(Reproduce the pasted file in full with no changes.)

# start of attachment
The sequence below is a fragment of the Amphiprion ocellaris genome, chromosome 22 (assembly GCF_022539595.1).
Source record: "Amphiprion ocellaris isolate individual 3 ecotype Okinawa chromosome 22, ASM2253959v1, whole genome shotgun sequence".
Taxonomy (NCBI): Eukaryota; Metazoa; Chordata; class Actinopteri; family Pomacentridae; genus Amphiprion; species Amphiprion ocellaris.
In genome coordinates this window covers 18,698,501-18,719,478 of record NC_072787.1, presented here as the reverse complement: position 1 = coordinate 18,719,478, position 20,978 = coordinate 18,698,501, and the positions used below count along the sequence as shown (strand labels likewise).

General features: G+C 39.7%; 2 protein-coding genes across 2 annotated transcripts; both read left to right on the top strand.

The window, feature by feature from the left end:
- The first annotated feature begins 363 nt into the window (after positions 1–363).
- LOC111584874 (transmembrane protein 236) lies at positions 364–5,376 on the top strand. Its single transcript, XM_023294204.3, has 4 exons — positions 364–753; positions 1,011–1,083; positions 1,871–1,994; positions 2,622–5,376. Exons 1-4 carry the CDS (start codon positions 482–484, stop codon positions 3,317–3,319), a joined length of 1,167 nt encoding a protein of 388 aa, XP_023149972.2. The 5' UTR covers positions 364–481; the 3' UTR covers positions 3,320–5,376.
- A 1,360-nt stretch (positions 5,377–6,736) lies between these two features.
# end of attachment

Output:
The sequence below is a fragment of the Amphiprion ocellaris genome, chromosome 22 (assembly GCF_022539595.1).
Source record: "Amphiprion ocellaris isolate individual 3 ecotype Okinawa chromosome 22, ASM2253959v1, whole genome shotgun sequence".
Taxonomy (NCBI): Eukaryota; Metazoa; Chordata; class Actinopteri; family Pomacentridae; genus Amphiprion; species Amphiprion ocellaris.
In genome coordinates this window covers 18,698,501-18,719,478 of record NC_072787.1, presented here as the reverse complement: position 1 = coordinate 18,719,478, position 20,978 = coordinate 18,698,501, and the positions used below count along the sequence as shown (strand labels likewise).

General features: G+C 39.7%; 2 protein-coding genes across 2 annotated transcripts; both read left to right on the top strand.

The window, feature by feature from the left end:
- The first annotated feature begins 363 nt into the window (after positions 1–363).
- LOC111584874 (transmembrane protein 236) lies at positions 364–5,376 on the top strand. Its single transcript, XM_023294204.3, has 4 exons — positions 364–753; positions 1,011–1,083; positions 1,871–1,994; positions 2,622–5,376. Exons 1-4 carry the CDS (start codon positions 482–484, stop codon positions 3,317–3,319), a joined length of 1,167 nt encoding a protein of 388 aa, XP_023149972.2. The 5' UTR covers positions 364–481; the 3' UTR covers positions 3,320–5,376.
- A 1,360-nt stretch (positions 5,377–6,736) lies between these two features.